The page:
I had an abysmal last lesson.
It's true there was not much in it that went well.
Items were thrown, very little work seemed to get done, some students felt like a law unto themselves and I felt like an inadequate teacher.
Two years ago it would have made me cry and question what I was doing in teaching.
Last year it would have made me question what I was doing in teaching.
This year it made me take a deep breath. Work out why it failed - lack of energy from me due to being at open evening last night, presence of a student who is not there very often and acts like a catalyst to poor behaviour in others, other 'high level' students, and a task being too open ended and requiring independent work from 'weak' students (so probably not suitably differentiated).
Then after the briefest period of moping I clicked into gear and went to speak to people. I spoke to a member of my department who had the same year group last lesson - her group were hard core for her too. I went to speak to my second in department about moving that group out of a lab for a few lessons in order to give them a more confined area to work in while they focused on some theory. I spoke to the year head about the 'catalyst' student. He pointed out that student had been similar in other subjects - I logged his behaviour on SIMS and put a science report in place (which the key stage coordinator has agreed to mediate on).
I flicked through some of the work that did get done, and thought about the positive behaviour of the students who attempted the tasks I set. I will admit this didn't really lift my spirits too high.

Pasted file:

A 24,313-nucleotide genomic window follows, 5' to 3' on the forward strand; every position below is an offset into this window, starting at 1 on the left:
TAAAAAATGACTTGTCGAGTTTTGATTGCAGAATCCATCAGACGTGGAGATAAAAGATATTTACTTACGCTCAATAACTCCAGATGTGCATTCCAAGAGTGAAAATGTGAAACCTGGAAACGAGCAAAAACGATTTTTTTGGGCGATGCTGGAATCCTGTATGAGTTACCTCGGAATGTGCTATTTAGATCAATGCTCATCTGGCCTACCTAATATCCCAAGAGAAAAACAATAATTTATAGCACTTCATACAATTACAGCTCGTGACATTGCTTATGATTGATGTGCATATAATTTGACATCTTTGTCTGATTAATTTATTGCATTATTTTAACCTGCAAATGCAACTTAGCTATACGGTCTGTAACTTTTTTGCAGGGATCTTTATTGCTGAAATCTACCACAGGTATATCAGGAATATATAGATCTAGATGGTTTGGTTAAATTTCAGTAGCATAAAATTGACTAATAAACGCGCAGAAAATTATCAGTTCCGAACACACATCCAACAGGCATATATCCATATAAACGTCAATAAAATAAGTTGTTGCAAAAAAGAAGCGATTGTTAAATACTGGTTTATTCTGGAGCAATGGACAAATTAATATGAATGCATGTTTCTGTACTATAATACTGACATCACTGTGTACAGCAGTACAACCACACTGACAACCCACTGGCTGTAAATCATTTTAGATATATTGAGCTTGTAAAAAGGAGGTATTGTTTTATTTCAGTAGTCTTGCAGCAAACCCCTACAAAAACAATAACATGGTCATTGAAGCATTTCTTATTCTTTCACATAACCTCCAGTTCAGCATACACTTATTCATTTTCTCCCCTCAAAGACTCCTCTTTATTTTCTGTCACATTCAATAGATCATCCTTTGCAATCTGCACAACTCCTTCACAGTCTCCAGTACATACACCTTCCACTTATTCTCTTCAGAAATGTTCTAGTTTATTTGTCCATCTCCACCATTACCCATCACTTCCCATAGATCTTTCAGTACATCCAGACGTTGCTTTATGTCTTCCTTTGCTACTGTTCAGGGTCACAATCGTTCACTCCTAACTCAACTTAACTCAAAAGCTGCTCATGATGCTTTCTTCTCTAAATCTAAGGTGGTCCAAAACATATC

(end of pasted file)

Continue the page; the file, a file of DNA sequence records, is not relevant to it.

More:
Two years ago I would have left school as soon as I could, a year ago I would have thrown myself on the floor then left. This year I saw some of my tutor group - who were being rewarded for 100% attendance/good behaviour last year with a 'pizza and movie night' and ended up eating lots of pizza and watching Kung Fu Panda with them in the lecture theatre.
It reminded me that my year 9's and 8's who I had also taught today were pretty awesome for me (as normal). That my tutor group are awesome. That my other classes are also very enjoyable to teach, and normally my year 10 group who I had just had are - although hard work - fairly enjoyable to teach.
All of that reminded me that I am not an inadequate teacher, I just had a bad lesson, something that when I started teaching never seemed to be an option when evaluating my performance.
So is there a moral to this? Is there anything to learn? Well yes and yes. One bad lesson doesn't a bad teacher make (also true the other way with 'outstandings' and some AST's I have known) and that with experience this is more believable than when you are an NQT. It also shows that while it is good to be a reflective practitioner often the reflective side is on the things that didn't work. Or the things you could have done instead. When actually it should have equal weighting with the things you do well, the moments of good learning you have seen and the times when it has felt good to be doing your job. So take a deep breath and put some perspective on a bad lesson, there is probably a reason for it that doesn't boil down to 'I'm a s**t teacher!'
After all there are enough politicians, parents and ignorant people out there trying to drag us down. Make sure that you are not one of them as well!